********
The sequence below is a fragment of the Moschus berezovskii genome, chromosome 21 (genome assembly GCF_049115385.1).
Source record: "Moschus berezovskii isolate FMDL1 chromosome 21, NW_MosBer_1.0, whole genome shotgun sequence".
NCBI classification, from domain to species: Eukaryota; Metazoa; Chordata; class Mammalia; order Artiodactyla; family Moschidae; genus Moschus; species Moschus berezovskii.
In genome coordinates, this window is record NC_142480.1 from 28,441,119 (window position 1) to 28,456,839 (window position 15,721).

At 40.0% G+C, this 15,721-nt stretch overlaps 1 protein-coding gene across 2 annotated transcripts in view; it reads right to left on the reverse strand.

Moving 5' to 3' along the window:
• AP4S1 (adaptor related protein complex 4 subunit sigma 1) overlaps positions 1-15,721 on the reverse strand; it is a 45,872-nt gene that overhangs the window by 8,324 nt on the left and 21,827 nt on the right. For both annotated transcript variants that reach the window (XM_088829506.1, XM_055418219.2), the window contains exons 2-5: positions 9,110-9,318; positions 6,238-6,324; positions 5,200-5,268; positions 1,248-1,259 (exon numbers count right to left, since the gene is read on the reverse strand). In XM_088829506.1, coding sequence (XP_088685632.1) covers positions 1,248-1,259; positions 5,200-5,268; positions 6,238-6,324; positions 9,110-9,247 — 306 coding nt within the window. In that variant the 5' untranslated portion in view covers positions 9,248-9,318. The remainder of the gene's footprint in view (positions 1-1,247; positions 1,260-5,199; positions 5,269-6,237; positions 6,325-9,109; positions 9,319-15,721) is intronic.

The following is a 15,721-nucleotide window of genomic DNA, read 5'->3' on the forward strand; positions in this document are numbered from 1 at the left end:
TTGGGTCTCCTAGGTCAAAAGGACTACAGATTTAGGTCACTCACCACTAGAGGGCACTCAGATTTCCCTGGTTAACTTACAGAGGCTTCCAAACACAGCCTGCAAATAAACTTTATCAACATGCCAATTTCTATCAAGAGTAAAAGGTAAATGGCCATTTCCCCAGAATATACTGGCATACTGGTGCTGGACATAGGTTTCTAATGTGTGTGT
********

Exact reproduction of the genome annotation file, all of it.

The sequence below is a fragment of the Moschus berezovskii genome, chromosome 21 (genome assembly GCF_049115385.1).
Source record: "Moschus berezovskii isolate FMDL1 chromosome 21, NW_MosBer_1.0, whole genome shotgun sequence".
NCBI classification, from domain to species: Eukaryota; Metazoa; Chordata; class Mammalia; order Artiodactyla; family Moschidae; genus Moschus; species Moschus berezovskii.
In genome coordinates, this window is record NC_142480.1 from 28,441,119 (window position 1) to 28,456,839 (window position 15,721).

At 40.0% G+C, this 15,721-nt stretch overlaps 1 protein-coding gene across 2 annotated transcripts in view; it reads right to left on the reverse strand.

Moving 5' to 3' along the window:
• AP4S1 (adaptor related protein complex 4 subunit sigma 1) overlaps positions 1-15,721 on the reverse strand; it is a 45,872-nt gene that overhangs the window by 8,324 nt on the left and 21,827 nt on the right. For both annotated transcript variants that reach the window (XM_088829506.1, XM_055418219.2), the window contains exons 2-5: positions 9,110-9,318; positions 6,238-6,324; positions 5,200-5,268; positions 1,248-1,259 (exon numbers count right to left, since the gene is read on the reverse strand). In XM_088829506.1, coding sequence (XP_088685632.1) covers positions 1,248-1,259; positions 5,200-5,268; positions 6,238-6,324; positions 9,110-9,247 — 306 coding nt within the window. In that variant the 5' untranslated portion in view covers positions 9,248-9,318. The remainder of the gene's footprint in view (positions 1-1,247; positions 1,260-5,199; positions 5,269-6,237; positions 6,325-9,109; positions 9,319-15,721) is intronic.

The following is a 15,721-nucleotide window of genomic DNA, read 5'->3' on the forward strand; positions in this document are numbered from 1 at the left end:
TTGGGTCTCCTAGGTCAAAAGGACTACAGATTTAGGTCACTCACCACTAGAGGGCACTCAGATTTCCCTGGTTAACTTACAGAGGCTTCCAAACACAGCCTGCAAATAAACTTTATCAACATGCCAATTTCTATCAAGAGTAAAAGGTAAATGGCCATTTCCCCAGAATATACTGGCATACTGGTGCTGGACATAGGTTTCTAATGTGTGTGT